The importance of plants in everyday life cannot be understated. They provide oxygen, food, shelter, shade and countless other functions. They also contribute to the movement of water through the environment. Plants themselves boast their own unique way of taking in water and releasing it into the atmosphere.
TL;DR (Too Long; Didn't Read)
Plants require water for biological processes. The movement of water through plants involves a pathway from root to stem to leaf, using specialized cells.
Water Transportation in Plants
Water is essential to the life of plants, at the most basic levels of metabolism. In order for a plant to access water for biological processes, it needs a system to move water from the ground to different plant parts.
The chief water movement in plants is through osmosis from the roots to the stems to the leaves. How does water transportation in plants occur? Water movement in plants occurs because plants have a special system to draw water in, conduct it through the body of the plant and eventually to release it to the surrounding environment.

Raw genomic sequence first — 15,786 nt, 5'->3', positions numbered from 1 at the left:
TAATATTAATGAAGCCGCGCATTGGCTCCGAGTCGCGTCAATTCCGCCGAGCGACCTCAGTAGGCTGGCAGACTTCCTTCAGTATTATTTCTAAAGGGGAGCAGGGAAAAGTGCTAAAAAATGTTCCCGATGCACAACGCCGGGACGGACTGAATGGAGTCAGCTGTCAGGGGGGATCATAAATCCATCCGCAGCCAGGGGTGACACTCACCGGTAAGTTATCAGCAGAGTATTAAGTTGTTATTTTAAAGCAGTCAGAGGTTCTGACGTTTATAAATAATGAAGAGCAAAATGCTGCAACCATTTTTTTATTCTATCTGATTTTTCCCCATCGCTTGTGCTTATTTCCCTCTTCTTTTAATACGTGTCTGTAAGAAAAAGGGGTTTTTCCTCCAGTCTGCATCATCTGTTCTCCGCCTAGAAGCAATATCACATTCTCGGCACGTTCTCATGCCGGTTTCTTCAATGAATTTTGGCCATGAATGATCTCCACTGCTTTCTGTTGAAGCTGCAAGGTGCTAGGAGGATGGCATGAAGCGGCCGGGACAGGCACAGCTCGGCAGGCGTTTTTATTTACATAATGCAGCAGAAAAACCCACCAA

In humans, fluids circulate in bodies via the circulatory system of veins, arteries and capillaries. There is also specialized network of tissues that aids the process of nutrient and water movement in plants. These are called xylem and phloem.
What Is Xylem?
Plant roots reach into the soil and seek water and minerals for the plant to grow. Once the roots find water, the water travels up through the plant all the way to its leaves. The plant structure used for this water movement in plants from root to leaf is called xylem.
Xylem is a kind of plant tissue that is made out of dead cells that are stretched out. These cells, named tracheids, possess a tough composition, made of cellulose and the resilient substance lignin. The cells are stacked and form vessels, allowing water to travel with little resistance. Xylem is waterproof and has no cytoplasm in its cells.
Water travels up the plant through the xylem tubes until it reaches mesophyll cells, which are spongy cells that release the water through miniscule pores called stomata. Simultaneously, stomata also allow for carbon dioxide to enter a plant for photosynthesis. Plants possess several stomata on their leaves, particularly on the underside.